17 September 2009

A Reclusive Host of Love

Since the inception of SECRET HARBOR, Julia Crotta, a.k.a. Sister Nazarena has been the subject of a couple of posts, here and here. Paul Augustin Mayer, O.S.B. was also the subject of a previous post. There was some correspondence between these two holy individuals.

Sister Nazarena lived as an anchoress for forty-five years in a monastery of Camaldolese Benedictine nuns in Rome. She received her call to the desert while she was a college student in Connecticut. It was in March of 1934 during a Holy Week retreat that Julia Crotta heard a voice calling her name, while alone in a convent chapel. She had a vision of a man weeping and stretching out his wounded hands. The wounded man called her to the desert and promised her his abiding presence. This is how it all began for Julia.

Her final destination was with the Camaldolese nuns of Sant’Antonio where she would be an anchoress. Her cell was isolated from the rest of the community where she lived a life of prayer, penance, solitude and silence. She wanted to be as she wrote, “the most hidden and least-known soul in the world – truly and totally hidden with Christ in God.”

Father Augustin Mayer met Sister Nazarena shortly after she arrived at the monastery. Father Mayer was a Benedictine theologian who was impressed with Sister Nazarena. Father Mayer, who would eventually become an abbot and a cardinal, had questions which dealt with fostering a spirit of contemplation in his world of academics. Sister Nazarena filled many pages with advice for fostering a contemplative journey.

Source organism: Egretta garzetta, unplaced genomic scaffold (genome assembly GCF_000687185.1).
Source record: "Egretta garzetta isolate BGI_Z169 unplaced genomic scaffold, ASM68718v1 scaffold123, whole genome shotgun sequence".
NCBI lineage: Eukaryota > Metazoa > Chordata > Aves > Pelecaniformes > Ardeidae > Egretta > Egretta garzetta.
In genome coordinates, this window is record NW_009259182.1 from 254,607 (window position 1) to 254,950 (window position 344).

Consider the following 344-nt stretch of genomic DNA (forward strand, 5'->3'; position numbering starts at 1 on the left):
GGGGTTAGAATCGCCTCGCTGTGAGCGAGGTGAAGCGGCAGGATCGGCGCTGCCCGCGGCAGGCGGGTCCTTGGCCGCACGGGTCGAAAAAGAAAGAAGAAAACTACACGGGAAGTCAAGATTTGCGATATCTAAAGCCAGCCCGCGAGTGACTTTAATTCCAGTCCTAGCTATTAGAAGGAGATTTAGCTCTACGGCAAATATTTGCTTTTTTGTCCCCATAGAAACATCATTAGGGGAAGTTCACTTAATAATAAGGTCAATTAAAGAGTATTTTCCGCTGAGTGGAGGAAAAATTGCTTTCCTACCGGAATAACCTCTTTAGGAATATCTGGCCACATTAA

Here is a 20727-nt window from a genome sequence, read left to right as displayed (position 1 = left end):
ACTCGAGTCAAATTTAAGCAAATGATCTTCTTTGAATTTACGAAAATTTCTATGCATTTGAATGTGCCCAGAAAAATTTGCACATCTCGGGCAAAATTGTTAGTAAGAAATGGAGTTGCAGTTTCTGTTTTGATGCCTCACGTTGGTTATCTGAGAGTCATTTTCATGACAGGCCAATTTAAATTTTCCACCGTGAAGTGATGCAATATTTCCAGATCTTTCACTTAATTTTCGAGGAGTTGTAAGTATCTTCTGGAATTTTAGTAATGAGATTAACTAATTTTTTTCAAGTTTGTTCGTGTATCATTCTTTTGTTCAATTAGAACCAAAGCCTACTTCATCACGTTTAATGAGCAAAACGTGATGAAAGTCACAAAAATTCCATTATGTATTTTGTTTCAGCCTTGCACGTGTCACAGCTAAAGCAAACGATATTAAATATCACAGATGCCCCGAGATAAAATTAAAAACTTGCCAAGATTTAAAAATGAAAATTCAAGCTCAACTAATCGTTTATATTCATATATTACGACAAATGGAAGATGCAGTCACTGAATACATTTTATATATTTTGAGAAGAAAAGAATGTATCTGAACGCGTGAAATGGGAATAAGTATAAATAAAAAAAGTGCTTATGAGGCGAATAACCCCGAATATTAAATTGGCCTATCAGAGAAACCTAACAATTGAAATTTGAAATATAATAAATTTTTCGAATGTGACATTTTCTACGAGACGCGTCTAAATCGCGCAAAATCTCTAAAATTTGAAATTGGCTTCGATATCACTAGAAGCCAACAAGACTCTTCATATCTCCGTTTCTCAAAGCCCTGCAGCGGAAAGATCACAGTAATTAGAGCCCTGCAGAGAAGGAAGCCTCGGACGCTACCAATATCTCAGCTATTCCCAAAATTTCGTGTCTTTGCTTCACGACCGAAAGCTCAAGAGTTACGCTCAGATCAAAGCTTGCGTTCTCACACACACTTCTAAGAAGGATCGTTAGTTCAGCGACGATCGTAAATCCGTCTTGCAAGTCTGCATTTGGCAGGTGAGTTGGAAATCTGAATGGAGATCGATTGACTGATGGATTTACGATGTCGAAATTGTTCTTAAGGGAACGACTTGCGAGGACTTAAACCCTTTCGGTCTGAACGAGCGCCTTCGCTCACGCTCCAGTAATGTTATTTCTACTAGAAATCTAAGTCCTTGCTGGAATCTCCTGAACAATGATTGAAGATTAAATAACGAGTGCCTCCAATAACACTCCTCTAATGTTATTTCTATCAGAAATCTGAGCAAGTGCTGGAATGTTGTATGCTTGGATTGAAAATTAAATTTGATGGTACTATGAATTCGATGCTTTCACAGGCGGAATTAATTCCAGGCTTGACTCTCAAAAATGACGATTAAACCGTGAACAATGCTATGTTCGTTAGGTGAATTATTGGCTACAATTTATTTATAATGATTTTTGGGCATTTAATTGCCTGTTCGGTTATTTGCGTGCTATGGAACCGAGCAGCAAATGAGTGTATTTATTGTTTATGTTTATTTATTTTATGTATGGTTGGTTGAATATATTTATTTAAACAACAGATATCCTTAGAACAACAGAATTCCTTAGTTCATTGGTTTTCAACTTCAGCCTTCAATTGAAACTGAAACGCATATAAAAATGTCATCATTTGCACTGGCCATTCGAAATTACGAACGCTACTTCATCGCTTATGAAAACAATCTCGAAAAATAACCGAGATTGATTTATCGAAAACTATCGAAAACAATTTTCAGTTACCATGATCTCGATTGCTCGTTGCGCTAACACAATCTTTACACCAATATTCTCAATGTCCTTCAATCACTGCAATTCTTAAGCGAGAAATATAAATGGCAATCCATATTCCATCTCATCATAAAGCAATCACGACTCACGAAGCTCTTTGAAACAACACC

In her first letter to Father Mayer, Sister Nazarena addressed him as “my dear brother priest” which reflected what she shared with him by explaining that she had a “priestly soul” because she felt that in her vocation she was offering the Blood of Christ with ordained priests. Humbly, in that first letter to Father Mayer, she wrote that she was embarrassed by the thought of her spiritual counseling. In that letter, though, she wrote: “I sense that within yourself you are groping about, that never, since your birth, have you enjoyed the peace and tranquility of those who are sure they are on the path that suits them.” She advised him to trust in the Holy Spirit and the Blessed Virgin Mary since the Incarnate Word of God was formed by the Holy Spirit in Mary’s womb. She continued: “The Lord wants to be able to count on you; He wants you to have such abundant reserves of the divine life, that it will flow upon… those whom He most loves and renders fit for the building up of Christ’s Mystical Body – the priestly souls. I also greatly desire, by God’s grace, to become like my dear priests, ‘another Christ,’ after my own fashion. May I, like Him, in Him, with Him, give my blood drop by drop, but in total hiddenness rather than on the battlefield. Until the end of ages, may I never cease to work for ‘all souls’ according to this ideal.”

This was a bit of a mysterious statement and Sister Nazarena knew it. Thus she continued: “Let me share with you my ideal… May you offer, together with the sacramental Host, this pristine, hidden host of love for Jesus; humbly ask Him to accept and totally transform her, so that she may be made ‘wholly divine,’ and thus it will be He, not she, Who lives and works again on Earth. I have no better way of helping ‘my dear brother priests’ than by becoming like them, a priestess, working and giving my life for the same ideals.”

This was not an agenda to ordain women as priests, but as the author of Nazarena: An American Anchoress explains: The use of grammatical gender in Italian renders the identification of the “hidden host of love” with Nazarena herself quite obvious; in other words, through the ministry of the priest, her offering as an anchoress is taken up totally into the sacramental Victim.

Father Mayer was the only person to ever have received correspondence from Sister Nazarena which expressed her thoughts of being a “hidden host of love.”